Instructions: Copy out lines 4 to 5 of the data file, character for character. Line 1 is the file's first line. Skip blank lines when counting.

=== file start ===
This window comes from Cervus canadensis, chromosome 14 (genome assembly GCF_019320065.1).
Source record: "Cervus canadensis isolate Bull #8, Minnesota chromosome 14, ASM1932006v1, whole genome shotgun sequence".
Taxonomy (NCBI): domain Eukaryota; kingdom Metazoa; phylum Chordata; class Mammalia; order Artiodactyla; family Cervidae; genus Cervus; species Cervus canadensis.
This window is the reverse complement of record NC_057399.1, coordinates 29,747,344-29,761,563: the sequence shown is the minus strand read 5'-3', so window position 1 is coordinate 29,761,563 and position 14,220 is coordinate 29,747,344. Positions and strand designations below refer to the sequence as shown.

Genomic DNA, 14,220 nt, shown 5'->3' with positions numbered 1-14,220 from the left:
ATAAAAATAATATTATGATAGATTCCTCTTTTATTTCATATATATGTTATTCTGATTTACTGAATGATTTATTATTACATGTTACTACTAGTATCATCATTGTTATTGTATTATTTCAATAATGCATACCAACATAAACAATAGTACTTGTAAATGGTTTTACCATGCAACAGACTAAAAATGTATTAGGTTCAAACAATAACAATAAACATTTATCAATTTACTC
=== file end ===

This window is the reverse complement of record NC_057399.1, coordinates 29,747,344-29,761,563: the sequence shown is the minus strand read 5'-3', so window position 1 is coordinate 29,761,563 and position 14,220 is coordinate 29,747,344. Positions and strand designations below refer to the sequence as shown.

Genomic DNA, 14,220 nt, shown 5'->3' with positions numbered 1-14,220 from the left: